Tom acknowledges that the ‘formal’ settings which are now the most common setting for lieder performances can offer wonderful experiences.  But, he and Music and Theatre for All aim to do something subtly different.  Interestingly, Tom studied for a PhD on the subject of ornamentation in Schubert lieder; in 1830 Anton Diabelli published an edition of Die schöne Müllerin which included the alterations that Vogl introduced in performance.  Tom explains: “It’s an opportunity to come to the cycle without any ‘baggage’ and to put the text – the storytelling – first.  The score of the arrangement includes instructions which are inherently dramatic: ‘tell her’, and ‘try not to cry’.  What’s important is to communicate this to the audience or listener, and this means balancing discipline and freedom.”

Just listen to the opening song on the disc, ‘Das Wandern’.  There’s an earthy bite to the texture, an elastic springiness to the accompanying rhythms.  Guthrie sings with a light, unaffected tone, but not without nuance: there are charming decorations of the repeated phrases that feel impulsive and add brightness and energy.  Pizzicatos assert themselves.  I defy any listener to stop their toe tapping.  One can imagine gulping down a pungent beer in the rhythmic ‘gaps’.

It’s essential to understand the ‘rhetoric’, the ‘process’ that was understood by the performers and listeners – to understand what the text intends, Tom explains.  “The words themselves are one step away from the ‘idea’,” suggests Tom.  “The performers and audience in Schubert’s day would share the journey to the source of that idea.  Up to the age of fifteen, Schubert was taught in Greek and had an absolutely cast-iron understanding that the musical aspect of the composition did only half of the job.  That specific things were expected of the performance itself.  That’s the way we approach the songs.  We are certainly not arrogant, and feel humbled by the opportunity to stand up and present what we think and feel, to communicate and make an occasion for the listener.”

Listening to ‘Wohin’ – the immediacy of the performance is utterly persuasive – those small ebbs and flows, tugs and tussles, feel so natural.  The instrumental introduction to ‘Halt’ is abrasive and challenging: one really feels the clatter of the mill wheels that the miller espies through the trees, but there’s a lovely diminuendo at the close which captures the miller’s hesitant questioning, “Stream, lovely stream/ Is that what you mean?” (The translations in the liner book are Guthrie’s own.)  Only the brutal grating of horse-hair on gut could conjure the visceral impact of the opening of ‘Am Feierabend’ that almost assaults the listener here.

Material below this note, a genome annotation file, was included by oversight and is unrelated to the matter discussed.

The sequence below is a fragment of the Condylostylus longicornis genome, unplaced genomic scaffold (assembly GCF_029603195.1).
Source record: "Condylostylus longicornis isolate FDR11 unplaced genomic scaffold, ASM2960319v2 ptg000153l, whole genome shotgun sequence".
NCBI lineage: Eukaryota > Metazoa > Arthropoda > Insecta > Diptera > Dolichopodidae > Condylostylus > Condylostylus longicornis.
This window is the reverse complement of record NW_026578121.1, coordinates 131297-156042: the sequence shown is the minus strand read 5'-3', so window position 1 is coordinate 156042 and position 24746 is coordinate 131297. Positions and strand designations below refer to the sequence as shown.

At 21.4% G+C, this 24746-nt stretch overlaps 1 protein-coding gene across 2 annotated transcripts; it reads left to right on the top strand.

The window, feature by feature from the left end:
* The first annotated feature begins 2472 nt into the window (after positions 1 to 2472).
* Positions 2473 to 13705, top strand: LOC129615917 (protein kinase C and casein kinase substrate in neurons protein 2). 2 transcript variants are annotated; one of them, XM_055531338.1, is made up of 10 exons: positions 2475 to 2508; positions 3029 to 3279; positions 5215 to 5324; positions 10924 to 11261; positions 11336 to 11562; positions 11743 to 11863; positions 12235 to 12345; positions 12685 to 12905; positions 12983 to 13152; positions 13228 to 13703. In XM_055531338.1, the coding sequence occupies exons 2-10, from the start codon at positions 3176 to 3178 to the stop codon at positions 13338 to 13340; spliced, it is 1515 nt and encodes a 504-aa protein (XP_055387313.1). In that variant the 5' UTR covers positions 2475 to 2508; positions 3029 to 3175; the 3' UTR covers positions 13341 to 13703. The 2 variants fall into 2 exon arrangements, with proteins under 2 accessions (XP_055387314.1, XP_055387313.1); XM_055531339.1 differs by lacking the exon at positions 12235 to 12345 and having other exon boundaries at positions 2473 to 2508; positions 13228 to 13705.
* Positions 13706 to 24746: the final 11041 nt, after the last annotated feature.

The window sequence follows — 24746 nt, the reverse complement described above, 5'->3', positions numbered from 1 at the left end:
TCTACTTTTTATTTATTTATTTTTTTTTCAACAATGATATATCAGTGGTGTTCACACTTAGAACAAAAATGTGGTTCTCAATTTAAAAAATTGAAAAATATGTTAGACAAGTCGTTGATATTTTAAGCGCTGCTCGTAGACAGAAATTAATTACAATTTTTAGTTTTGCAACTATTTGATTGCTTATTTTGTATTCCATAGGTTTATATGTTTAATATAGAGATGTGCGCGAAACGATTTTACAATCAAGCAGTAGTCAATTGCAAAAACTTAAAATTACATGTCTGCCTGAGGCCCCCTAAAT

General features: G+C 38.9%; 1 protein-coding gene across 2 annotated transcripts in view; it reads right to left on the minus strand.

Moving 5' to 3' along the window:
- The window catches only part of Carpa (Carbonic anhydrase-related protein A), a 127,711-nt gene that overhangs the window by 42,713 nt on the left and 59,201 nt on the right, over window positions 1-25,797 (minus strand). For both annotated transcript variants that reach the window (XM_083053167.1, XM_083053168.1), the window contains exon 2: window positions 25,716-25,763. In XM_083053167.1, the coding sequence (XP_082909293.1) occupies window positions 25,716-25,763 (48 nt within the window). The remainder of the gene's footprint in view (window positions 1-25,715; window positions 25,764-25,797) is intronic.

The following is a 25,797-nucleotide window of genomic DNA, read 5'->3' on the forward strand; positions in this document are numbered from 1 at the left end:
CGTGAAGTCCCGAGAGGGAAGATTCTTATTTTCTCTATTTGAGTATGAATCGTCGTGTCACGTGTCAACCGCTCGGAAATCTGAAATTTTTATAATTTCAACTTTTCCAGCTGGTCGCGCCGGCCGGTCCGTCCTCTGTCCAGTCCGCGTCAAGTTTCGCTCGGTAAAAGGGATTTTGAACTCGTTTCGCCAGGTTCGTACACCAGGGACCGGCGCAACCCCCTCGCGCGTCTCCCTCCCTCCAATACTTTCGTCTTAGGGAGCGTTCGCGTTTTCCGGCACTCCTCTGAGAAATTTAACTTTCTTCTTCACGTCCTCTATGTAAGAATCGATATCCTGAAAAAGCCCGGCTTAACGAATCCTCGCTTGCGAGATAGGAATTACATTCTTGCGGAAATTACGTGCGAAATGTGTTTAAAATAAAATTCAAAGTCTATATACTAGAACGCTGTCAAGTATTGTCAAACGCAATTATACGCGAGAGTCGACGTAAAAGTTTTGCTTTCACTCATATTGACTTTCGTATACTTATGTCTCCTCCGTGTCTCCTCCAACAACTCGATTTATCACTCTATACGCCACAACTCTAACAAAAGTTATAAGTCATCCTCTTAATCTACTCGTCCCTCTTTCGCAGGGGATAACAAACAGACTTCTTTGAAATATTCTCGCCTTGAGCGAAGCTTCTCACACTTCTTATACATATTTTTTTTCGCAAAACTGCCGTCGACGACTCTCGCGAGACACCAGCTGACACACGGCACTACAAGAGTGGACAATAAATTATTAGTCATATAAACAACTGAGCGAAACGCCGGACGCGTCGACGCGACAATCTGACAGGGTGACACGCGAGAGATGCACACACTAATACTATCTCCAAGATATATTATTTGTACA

The use of solo guitar of ‘Die Neugierige’ creates a delicate intimacy – and reminds us that Schubert sometimes played the guitar to accompany his songs – and the introduction of the full ensemble in subsequent stanzas reveals the gap between reality and fantasy that the miller occupies.  And, there is poignancy, too, in the subtle interplay of instruments and voice in ‘Morgengruß’.  In ‘Tränenregen’, the tears really do fall; the dry, fading pizzicato close is heart-breaking.  But, the following ‘Mein’ is fittingly earthy and robust. 

One really does feel sucked into the unfolding narrative, but ‘Pause’, accompanied by solo guitar, creates just that – a moment of reflection as the miller hangs his lute on the wall (“Meine Laute hab’ ich gehängt an die Wand”).  There’s some lovely, heart-tugging, head-voice tenderness and expressive rubato from Guthrie here, too – and in ‘Der Jäger’ the precision and clarity of the tumbling staccato triplet quavers is impressive.  The percussive thump which strikes through ‘Trockne Blumen’ not only accentuates the ‘dryness’ of the flowers but feels like the miller’s pained heartbeat.

I play devil’s advocate and wonder whether there is a tension between the desire to conjure the spontaneity of those early performances at a contemporary Schubertiade and making a recording of a ‘definitive’ version of the cycle?  Tom accepts that there is perhaps some conflict between the two endeavours but argues that over the years of performing these songs, some ‘favourite’ versions have emerged.  “Something captures the imagination at a particular time.  Certainly, one adopts a very different approach when recording, for posterity, as it were.  The recording is crafted, edited, by crafts-people.  One aims to make something beautiful, that communicates your ‘meaning’ but also respects the listener.”

One thing that is clearly important to Tom is to share this music with as wide an audience as possible.  “It’s very important to share our approach and performance, to communicate that it’s not necessary for Schubert’s songs to be presented in a ‘grand’ performance.  Our performance might be the first time that some experience lieder – people who feel that lieder is ‘not for them’.  But, it’s not necessary to go to Wigmore Hall to experience the power of the story about a young boy and his love for a miller’s daughter – this colourful world.”   The recording-launch performance at the wonderful pub, Balham Bowls Club, will have confirmed that the audience – their noise and all – are as much part of a performance of Die schöne Müllerin as the singer and musicians.

Tom states his aims and ambitions with lucidity and honesty: “I would hope that younger generations will hear our version of Die schöne Müllerin and find it fresh and beautiful, and feel, ‘I didn’t know it could be like this’.”

Claire Seymour

[1] Natasha Loges (2018), ‘Julius Stockhausen’s Early Performances of Franz Schubert’s Die schöne Müllerin’, Nineteenth-Century Music, Vol.41 No.3: 206-24.

[2] Susan Youens (1992), ‘Schubert: Die schöne Müllerin’, Cambridge Music Handbooks, Cambridge University Press.